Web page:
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BlackBerry Restrictions In U.A.E. To Affect Foreign Visitors


An undated company handout shows a BlackBerry model released in early 2008.
The United Arab Emirates' (U.A.E.) Telecommunications Regulatory Authority today said its decision to restrict key BlackBerry services will extend to the roaming networks used by foreign visitors.

The regulatory agency announced on August 1 that BlackBerry messenger, e-mail, and electronic browsing services will be suspended starting October 11 because the government, which censors Internet use in the conservative country, is unable to monitor the services.

The move will affect the hundreds of thousands of travelers who pass through Dubai, one of the world's busiest hubs of international business.

The regulatory agency last week warned that BlackBerry services could be used "inappropriately" after local users' data was allegedly stored abroad by BlackBerry maker Research in Motion.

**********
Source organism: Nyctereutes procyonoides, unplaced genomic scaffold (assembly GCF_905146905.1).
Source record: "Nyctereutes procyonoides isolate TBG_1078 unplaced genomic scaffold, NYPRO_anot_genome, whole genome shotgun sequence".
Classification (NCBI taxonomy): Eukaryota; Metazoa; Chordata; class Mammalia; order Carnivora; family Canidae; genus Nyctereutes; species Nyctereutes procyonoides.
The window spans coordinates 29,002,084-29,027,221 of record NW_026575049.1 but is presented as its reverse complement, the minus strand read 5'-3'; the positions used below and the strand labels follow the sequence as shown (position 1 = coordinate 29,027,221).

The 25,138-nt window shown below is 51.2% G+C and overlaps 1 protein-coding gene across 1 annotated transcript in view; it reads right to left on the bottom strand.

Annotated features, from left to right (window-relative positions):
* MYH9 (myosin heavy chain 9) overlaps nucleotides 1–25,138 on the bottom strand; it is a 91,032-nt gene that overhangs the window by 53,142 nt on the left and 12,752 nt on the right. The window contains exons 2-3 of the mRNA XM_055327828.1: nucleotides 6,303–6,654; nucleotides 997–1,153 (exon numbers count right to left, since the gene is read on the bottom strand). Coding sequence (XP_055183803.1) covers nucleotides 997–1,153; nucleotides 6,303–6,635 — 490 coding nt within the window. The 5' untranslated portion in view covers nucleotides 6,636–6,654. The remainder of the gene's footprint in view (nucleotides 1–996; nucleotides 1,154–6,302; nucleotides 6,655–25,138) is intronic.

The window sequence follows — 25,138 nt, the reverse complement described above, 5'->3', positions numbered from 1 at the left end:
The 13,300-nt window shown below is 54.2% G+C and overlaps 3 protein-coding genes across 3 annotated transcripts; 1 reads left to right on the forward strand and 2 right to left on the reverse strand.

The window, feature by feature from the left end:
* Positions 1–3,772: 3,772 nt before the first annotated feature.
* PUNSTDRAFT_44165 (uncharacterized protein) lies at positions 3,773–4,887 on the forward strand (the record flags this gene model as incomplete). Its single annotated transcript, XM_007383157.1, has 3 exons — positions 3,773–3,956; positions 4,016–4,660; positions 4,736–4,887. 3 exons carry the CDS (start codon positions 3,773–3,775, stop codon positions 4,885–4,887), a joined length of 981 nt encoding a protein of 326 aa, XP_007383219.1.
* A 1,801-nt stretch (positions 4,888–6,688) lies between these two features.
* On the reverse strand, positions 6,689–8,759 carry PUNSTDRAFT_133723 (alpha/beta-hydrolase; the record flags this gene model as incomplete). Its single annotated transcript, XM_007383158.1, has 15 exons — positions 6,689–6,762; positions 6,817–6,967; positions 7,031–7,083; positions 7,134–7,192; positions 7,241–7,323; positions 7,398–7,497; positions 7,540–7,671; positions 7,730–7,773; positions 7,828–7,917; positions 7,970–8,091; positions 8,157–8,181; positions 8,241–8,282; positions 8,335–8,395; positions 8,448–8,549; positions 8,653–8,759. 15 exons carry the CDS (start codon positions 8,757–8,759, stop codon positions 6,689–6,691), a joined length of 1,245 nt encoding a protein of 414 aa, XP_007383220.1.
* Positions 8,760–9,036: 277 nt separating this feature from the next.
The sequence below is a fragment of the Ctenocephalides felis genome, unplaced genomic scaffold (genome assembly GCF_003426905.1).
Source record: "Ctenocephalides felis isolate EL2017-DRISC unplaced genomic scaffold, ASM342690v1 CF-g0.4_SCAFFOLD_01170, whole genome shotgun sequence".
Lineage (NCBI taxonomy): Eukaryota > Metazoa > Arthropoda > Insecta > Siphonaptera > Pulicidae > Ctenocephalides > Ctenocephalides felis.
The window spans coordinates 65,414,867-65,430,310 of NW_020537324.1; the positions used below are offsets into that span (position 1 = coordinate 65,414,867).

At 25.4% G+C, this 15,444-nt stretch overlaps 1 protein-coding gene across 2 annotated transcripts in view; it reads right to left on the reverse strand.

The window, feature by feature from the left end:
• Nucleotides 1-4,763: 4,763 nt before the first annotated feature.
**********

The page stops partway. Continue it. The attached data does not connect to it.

Also on August 1, the Paris-based media watchdog Reporters Without Borders charged the U.A.E. with "harassing and arresting users of BlackBerry Messenger who allegedly tried to organize a protest" against a hike in gas prices.

The organization also raised concern over the case of Badr Ali al-Dhohori, 18, a BlackBerry user reportedly in custody since July 15.

There are an estimated 500,000 BlackBerry users in the U.A.E.

Meanwhile, some Western news agencies cited a telecommunications official in Saudi Arabia as saying similar restrictions would be implemented there as well.

AP and AFP both quoted Saudi officials speaking under condition of anonymity as saying the Saudi Arabia Communications and Information Technology Commission will soon issue a statement on the restrictions.

compiled from agency reports